Why you must visit these 3 Sites in Portugal
Portugal is home to striking architectural monuments. Most stem from the vision and direction of its King and members of the Portuguese royalty.
Portugal became of one the world’s leading seagoing powers, finding new trade routes to India through the voyage of Vasco da Gama in 1498, during the country’s golden Age of Discovery. Money flowed into the country from these spice trading enterprises and helped finance important building projects.
King Manuel I, who ruled between 1495 and 1521, ordered the construction of several notable buildings during his reign. These included the Jerónimos Monastery and the Belém Tower, both located in Belém outside of Lisbon. These two UNESCO World Heritage Sites should be on any must-see sites list when visiting Portugal. They were both built in a unique style that later came to be named Manueline.
Manueline art celebrated the country’s seafaring prowess by incorporating nautical motifs. Shells, coral, anchors, and ropes along with fanciful creatures, were included in coats of arms and religious symbols of the building’s architecture.
The lovely town of Sintra is located a short distance north of the capital. It offers visitors an array of fanciful palaces to admire in the Romantic style popular in Europe in the mid 1800s. The most glamorous of the Sintra architectural creations is Pena Palace. A fantasy castle of turrets, balconies, ornate chambers, and gardens. Pena Palace is also a must see site on any Portuguese itinerary.
Learn more about each of these sites you must visit in Portugal!
1) Jerónimos Monastery
One of the most spectacular examples of the Manueline style is embodied by the 16th century Jerónimos Monastery. It was constructed in Belém on the site of a hermitage founded by Prince Henry the Navigator. It commemorates the great naval expeditions of Portugal’s Age of Discovery. Work began in 1501 but was not completed until the 17th century. The Monastery was named a UNESCO World Heritage Site in 1983, along with the nearby Tower of Belém.
The Monastery belonged to the Order of St. Jerome. The monks were charged with giving spiritual guidance to sailors. Its fanciful architecture incorporates nautical imagery such as ropes and anchors. You can also find flora and fauna from Portugal’s overseas adventures, including elephants and palm trees. The initial inspiration for the construction of the building came from the famed Portuguese explorer Vasco da Gama after his return from discovering a trade route to India.
The large complex also includes the glittering church of Santa Maria. Today it houses the tomb of da Gama and an ornate two-level cloister. Beautifully carved stonework fills the church’s interior, depicting scenes from the life of St. Jerome. Decorative tiles on the walls of the former monk’s refectory illustrate the story of Joseph.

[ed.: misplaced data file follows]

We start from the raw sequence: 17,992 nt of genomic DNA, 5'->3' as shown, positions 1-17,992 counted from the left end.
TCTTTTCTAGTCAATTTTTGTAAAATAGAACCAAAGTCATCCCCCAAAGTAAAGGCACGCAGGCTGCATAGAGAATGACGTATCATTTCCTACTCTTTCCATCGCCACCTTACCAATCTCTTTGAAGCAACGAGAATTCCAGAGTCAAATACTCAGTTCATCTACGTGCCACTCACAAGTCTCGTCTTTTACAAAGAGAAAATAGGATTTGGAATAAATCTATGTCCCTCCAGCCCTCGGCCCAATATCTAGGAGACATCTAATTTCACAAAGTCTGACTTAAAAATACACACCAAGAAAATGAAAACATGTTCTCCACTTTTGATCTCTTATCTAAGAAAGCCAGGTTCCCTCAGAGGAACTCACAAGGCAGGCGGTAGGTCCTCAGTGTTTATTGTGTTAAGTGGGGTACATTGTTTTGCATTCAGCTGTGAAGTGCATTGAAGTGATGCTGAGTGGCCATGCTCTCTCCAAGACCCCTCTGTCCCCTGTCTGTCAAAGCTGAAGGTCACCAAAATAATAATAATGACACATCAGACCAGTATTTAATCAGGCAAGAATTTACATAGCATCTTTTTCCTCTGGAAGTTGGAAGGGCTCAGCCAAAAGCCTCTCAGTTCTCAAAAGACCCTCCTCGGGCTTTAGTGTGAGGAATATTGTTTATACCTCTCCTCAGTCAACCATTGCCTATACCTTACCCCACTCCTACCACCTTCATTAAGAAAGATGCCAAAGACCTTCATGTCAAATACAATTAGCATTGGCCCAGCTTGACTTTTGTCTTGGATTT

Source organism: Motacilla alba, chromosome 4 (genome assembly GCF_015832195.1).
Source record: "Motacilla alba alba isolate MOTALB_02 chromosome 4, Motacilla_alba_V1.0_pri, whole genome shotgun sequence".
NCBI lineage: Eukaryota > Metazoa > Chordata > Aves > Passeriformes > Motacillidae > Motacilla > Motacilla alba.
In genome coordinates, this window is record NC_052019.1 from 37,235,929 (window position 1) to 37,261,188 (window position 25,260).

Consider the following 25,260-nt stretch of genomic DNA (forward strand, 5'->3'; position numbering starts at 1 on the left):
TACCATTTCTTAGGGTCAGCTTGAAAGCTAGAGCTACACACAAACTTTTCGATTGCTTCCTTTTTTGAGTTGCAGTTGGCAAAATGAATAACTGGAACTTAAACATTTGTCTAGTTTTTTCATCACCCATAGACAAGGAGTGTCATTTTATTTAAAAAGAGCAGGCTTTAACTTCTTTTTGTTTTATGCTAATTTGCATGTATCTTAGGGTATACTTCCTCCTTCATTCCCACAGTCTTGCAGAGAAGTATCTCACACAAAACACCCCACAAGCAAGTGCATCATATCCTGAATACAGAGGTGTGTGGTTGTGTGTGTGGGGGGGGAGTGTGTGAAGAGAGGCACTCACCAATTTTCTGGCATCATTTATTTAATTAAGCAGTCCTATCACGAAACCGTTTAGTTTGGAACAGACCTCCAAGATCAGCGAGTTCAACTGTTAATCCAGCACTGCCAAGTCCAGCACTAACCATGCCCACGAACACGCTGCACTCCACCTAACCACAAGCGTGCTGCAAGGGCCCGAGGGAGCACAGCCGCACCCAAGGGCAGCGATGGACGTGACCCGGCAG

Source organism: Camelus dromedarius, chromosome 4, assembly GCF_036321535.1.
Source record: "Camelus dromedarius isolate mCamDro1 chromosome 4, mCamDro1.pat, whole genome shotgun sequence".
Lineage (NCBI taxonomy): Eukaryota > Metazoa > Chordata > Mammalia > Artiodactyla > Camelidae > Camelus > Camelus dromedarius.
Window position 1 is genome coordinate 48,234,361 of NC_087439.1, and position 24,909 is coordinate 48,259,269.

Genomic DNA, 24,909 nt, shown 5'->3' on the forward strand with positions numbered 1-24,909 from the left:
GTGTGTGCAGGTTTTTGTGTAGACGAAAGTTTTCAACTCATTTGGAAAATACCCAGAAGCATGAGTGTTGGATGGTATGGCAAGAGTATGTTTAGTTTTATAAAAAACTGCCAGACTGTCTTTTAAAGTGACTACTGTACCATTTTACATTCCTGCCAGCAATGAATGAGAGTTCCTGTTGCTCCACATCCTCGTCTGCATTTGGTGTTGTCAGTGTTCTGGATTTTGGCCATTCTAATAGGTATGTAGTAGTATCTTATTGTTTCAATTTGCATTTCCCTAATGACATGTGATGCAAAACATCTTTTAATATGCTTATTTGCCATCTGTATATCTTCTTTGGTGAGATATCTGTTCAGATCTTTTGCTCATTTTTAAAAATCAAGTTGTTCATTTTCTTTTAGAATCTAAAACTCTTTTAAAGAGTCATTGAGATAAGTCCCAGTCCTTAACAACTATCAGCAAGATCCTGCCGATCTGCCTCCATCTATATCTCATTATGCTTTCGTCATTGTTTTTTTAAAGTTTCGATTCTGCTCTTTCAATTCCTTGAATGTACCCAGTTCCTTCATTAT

The double tiers of intricately carved columns of the spectacular cloisters continue the nautical themes, with depictions of coral, aquatic creatures, rope, and other sea related symbols.
2) Belém Tower
The Belém Tower stands over 100 feet high on the bank of the River Tagus in Belém. Built between 1514 and 1520, it was originally part of Portugal’s defences at the mouth of the River Tagus.
The Tower was also constructed in the Manueline style with sea-based motifs incorporated into its architecture. It is the river-facing side of the façade that contains the most ornate stonework. There’s even a famous rhinoceros gargoyle, inspired by an African animal given to King Manuel I. The creature was a fanciful oddity at the time and inspired famed German artist Friedrich Durer to make a drawing.
Four stories rise up via narrow spiral staircases inside beautifully decorated watchtowers. From the top terrace there are sweeping views over the River Tagus estuary – a must see site. After it ceased to serve its defensive purpose, the Tower became later became a light house, customs office, and a eventually a prison. The Tower was originally built midstream in the Tagus, but as the river shifted course over the passing centuries, the Tower now sits close to the shore.
3) Pena National Palace
Sintra offers beautiful natural surroundings, with mountain and sea views. This led Portuguese royalty, in the 1800s, to build fanciful castles and villas in the Romantic style of the age. The most ornate example is Pena Palace. It sits on a crest about 1500 feet high, and was built on the site of St. Jerome’s monastery founded during the reign of King Manuel I.
King Consort Ferdinand II of Saxe-Coburg-Gotha had the palace built starting between 1842 and 1854 by a fellow German architect, Baron Eschwege. Ferdinand was fascinated by the monastery ruins and inspired to create his own architectural fantasy here as his royal summer residence. It is an eclectic mix of architectural elements. Ranging from domes to turrets to a drawbridge. It also includes fanciful coloured buildings and rich interior decorations including a 16th century chapel, a cloister, and the royal chambers and dining room.
Surrounding the Palace are the lovely grounds of Pena Park, which took four years to construct. The Park’s landscaping, trees and shrubs form what is considered one of Portugal’s most spectacular parks. From the Palace, the Queen’s Terrace affords marvellous views over the park.
The last royal occupant of the palace was Queen Amelia, who left the palace in 1910. A must see site, it remains a fascinating, historic insight into royal lifestyles before the Second World War.